A new NASA-funded study found that extreme lightning storms caused by climate change were the main driver of recent massive fire years in Alaska and Canada.
The study – published today in Nature Climate Change – showed that increased lightning associated with climate change is causing more fire ignitions, and that these storms are likely to move farther north with climate warming, potentially altering Northern landscapes.
“These trends are likely to continue,” said WHRC scientist and study co-author Brendan Rogers. “We expect an increasing number of thunderstorms, and hence fires, across the high latitudes in the coming decades as a result of climate change. This is confirmed in the study by different climate model outputs.”
The team, which was led by Sander Veraverbeke of Vrije Universiteit Amsterdam, analyzed satellite images from NASA’s Moderate-Resolution Imaging Spectroradiometer (MODIS) instruments on NASA’s Terra and Aqua satellites and data from ground-based lightning networks to study the cause of the fires, whose numbers have been increasing in recent years. Record numbers of fires occurred in the Canadian Northwest Territories in 2014 and in Alaska in 2015. They found increases of between two and five percent a year in the number of lightning-ignited fires since 1975.
Veraverbeke said that while the drivers of large fire years in the northern high latitudes are still poorly understood, the observed trends are consistent with climate change.
“We found that it is not just a matter of more burning with higher temperatures. The reality is more complex: higher temperatures do also invoke more thunderstorms. Lightning from these thunderstorms is what has been igniting many more fires in these recent extreme events,” Veraverbeke said.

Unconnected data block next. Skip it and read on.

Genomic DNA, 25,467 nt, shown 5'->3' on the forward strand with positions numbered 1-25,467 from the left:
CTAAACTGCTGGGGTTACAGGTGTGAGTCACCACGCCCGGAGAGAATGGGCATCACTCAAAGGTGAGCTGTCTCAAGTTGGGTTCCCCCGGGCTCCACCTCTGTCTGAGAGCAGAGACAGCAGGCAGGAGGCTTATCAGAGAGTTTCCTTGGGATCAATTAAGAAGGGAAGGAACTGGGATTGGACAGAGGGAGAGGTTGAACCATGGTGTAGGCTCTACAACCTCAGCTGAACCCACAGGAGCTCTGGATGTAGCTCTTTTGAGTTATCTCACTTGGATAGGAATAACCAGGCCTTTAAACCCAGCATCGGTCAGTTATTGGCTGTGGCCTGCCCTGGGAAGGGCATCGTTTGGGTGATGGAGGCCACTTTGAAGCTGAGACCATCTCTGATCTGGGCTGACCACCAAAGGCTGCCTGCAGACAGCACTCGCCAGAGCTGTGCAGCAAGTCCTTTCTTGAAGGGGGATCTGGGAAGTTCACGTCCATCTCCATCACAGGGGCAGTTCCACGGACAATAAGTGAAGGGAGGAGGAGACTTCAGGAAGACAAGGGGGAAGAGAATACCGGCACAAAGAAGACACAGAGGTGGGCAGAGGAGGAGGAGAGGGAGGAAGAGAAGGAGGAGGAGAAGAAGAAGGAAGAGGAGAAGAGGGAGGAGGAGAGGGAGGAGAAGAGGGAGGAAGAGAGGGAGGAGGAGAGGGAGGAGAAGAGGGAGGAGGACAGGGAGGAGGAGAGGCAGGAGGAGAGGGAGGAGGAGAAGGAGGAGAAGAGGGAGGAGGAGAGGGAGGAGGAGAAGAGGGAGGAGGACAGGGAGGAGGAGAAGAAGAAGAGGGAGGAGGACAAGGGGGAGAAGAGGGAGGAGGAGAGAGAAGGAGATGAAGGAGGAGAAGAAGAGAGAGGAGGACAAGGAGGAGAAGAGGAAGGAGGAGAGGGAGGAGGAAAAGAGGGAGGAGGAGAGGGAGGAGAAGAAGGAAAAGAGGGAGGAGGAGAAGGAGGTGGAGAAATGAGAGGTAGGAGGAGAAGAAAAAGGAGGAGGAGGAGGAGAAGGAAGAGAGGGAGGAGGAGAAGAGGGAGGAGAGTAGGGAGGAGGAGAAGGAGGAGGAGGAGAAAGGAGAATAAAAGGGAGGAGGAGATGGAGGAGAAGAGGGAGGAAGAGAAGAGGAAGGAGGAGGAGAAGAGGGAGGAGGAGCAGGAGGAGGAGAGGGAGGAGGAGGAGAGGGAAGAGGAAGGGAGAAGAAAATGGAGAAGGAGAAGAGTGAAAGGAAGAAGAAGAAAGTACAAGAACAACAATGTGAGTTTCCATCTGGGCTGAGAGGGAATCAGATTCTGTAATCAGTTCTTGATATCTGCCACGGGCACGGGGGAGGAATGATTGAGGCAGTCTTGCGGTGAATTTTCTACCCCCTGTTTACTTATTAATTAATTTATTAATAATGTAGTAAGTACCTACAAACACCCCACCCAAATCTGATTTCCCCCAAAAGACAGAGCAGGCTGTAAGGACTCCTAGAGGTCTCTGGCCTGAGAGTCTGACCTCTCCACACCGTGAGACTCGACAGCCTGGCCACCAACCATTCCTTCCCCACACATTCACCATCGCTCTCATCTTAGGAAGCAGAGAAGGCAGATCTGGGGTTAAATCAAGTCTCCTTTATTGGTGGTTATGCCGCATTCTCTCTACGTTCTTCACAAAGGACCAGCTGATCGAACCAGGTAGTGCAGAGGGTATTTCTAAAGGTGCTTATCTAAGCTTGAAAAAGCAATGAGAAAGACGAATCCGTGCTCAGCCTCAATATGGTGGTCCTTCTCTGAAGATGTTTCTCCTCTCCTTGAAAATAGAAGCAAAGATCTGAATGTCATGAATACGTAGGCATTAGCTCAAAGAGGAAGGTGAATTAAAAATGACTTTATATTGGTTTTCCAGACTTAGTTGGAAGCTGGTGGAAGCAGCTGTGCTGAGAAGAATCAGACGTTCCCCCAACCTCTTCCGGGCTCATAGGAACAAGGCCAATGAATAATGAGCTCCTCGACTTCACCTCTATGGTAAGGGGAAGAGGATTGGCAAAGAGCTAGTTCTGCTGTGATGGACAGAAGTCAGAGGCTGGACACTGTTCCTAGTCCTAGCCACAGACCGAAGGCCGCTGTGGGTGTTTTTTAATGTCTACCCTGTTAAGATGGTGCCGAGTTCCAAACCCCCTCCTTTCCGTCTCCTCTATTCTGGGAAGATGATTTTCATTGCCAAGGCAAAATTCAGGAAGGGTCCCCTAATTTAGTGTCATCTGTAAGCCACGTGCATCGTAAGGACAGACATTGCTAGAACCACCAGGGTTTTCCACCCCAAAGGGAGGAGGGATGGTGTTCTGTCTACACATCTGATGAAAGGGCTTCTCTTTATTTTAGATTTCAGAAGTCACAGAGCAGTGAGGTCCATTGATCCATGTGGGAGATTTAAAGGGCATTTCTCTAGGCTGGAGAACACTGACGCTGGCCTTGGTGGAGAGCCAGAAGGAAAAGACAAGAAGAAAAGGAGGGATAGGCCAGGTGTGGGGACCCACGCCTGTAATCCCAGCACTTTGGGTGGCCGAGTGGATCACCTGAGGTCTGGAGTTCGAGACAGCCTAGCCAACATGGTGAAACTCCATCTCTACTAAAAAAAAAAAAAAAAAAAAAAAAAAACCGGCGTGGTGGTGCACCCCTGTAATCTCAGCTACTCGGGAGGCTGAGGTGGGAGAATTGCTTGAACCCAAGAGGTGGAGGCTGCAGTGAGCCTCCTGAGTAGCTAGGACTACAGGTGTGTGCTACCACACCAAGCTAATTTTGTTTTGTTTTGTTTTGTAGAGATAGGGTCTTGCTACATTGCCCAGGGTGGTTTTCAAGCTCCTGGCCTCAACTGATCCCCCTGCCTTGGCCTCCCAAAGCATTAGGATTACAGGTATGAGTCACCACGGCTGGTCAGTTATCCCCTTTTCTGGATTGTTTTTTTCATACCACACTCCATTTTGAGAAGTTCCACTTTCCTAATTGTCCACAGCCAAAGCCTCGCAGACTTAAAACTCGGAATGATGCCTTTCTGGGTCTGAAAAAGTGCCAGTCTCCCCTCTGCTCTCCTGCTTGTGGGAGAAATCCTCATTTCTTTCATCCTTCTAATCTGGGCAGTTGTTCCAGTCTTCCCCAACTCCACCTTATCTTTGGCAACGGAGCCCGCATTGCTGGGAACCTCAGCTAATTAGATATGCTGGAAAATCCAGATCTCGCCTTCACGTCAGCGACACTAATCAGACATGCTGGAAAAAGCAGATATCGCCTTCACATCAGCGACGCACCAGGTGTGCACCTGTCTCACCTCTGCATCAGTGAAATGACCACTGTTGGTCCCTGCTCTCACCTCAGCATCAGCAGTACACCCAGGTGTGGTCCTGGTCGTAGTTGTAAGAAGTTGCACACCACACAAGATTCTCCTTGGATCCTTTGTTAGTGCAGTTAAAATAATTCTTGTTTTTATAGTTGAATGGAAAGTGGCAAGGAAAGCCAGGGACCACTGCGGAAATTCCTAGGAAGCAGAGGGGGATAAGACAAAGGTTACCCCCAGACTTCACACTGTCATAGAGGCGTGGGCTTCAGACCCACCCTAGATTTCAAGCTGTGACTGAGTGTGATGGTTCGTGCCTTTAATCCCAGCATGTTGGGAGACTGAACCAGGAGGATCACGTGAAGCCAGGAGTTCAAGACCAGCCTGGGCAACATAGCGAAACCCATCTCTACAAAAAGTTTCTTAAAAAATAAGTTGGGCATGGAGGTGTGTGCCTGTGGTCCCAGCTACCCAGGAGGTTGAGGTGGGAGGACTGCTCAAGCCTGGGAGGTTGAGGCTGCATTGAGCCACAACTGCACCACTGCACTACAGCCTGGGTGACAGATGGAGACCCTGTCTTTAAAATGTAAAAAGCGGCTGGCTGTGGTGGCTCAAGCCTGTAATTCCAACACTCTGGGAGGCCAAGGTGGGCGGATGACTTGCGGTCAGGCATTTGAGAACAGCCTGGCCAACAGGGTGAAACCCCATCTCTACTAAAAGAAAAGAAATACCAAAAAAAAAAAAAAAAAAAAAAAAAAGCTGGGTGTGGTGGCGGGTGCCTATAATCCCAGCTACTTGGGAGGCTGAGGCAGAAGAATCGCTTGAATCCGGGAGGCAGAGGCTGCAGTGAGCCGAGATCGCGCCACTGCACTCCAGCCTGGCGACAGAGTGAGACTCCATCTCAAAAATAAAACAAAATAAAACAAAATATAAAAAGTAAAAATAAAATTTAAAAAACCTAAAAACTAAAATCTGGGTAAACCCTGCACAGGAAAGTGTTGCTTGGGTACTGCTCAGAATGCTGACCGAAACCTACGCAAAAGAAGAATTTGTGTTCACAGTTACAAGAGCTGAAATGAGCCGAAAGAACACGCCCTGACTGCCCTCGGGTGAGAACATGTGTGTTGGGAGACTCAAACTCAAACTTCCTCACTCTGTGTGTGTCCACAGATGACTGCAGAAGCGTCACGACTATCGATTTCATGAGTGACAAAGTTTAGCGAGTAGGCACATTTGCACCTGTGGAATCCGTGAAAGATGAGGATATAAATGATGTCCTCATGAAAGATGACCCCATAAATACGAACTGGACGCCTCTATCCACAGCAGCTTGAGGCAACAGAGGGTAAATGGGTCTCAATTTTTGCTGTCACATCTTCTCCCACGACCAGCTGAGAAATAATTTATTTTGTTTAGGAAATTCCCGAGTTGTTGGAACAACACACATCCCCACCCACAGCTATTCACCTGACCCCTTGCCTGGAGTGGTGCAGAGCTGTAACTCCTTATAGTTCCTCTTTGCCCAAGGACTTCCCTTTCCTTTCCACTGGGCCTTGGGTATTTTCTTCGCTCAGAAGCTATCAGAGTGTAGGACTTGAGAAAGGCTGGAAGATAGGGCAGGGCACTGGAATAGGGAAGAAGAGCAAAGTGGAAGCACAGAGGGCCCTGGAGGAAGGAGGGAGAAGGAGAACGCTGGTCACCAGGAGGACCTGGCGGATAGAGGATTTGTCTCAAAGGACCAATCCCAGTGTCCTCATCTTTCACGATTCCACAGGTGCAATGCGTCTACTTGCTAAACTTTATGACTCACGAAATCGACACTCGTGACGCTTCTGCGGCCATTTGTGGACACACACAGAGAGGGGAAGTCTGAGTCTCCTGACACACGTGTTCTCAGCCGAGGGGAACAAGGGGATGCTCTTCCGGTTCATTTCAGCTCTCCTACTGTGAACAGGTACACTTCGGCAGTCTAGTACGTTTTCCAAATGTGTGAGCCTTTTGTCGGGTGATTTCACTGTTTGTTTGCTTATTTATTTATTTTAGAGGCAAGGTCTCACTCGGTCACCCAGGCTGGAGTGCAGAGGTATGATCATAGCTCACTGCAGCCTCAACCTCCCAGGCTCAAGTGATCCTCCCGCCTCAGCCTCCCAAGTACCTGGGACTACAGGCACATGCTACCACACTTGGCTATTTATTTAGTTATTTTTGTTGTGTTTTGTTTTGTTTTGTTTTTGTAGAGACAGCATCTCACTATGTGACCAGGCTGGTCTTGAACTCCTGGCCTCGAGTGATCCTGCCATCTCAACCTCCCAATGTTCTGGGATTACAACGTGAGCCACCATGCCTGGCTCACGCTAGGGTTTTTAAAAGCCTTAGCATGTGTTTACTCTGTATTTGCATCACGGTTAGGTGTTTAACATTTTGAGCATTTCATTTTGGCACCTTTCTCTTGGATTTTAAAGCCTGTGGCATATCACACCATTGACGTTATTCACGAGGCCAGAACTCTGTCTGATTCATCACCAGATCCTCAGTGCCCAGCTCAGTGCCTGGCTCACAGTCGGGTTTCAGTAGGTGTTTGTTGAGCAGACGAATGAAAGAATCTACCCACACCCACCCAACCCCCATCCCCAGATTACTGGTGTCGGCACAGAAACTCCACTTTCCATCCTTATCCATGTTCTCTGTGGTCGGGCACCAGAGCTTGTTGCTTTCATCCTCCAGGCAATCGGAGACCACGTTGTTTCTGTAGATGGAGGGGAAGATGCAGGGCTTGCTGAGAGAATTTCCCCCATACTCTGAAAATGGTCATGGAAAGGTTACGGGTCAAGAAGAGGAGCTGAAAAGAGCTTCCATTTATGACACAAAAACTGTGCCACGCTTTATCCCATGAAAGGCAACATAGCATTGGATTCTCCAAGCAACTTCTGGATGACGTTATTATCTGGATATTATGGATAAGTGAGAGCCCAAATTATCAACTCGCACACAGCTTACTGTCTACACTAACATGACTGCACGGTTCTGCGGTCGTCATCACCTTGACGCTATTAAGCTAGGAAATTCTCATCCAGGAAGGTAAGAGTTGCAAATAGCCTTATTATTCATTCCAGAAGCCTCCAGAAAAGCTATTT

Study co-author Charles Miller of NASA’s Jet Propulsion Laboratory in Pasadena, California, said that while data from the lightning networks were critical to this study, it is challenging to use these data for trend detection because of continuing network upgrades. “A spaceborne sensor that provides lightning data that can be linked with fire dynamics would be a major step forward,” he said.
The researchers found that the fires are creeping farther north, near the transition from boreal forests to Arctic tundra. “In these high-latitude ecosystems, permafrost soils store large amounts of carbon that become vulnerable after fires pass through,” said co-author James Randerson of the University of California, Irvine. “Exposed mineral soils after tundra fires also provide favorable seedbeds for trees migrating north under a warmer climate.”
“Taken together, we discovered a complex feedback loop between climate, lightning, fires, carbon and forests that may quickly alter northern landscapes,” Veraverbeke concluded. “A better understanding of these relationships is critical to better predict future influences from climate on fires, and from fires on climate.”
WHRC is an independent research institute where scientists investigate the causes and effects of climate change to identify and implement opportunities for conservation, restoration and economic development around the globe.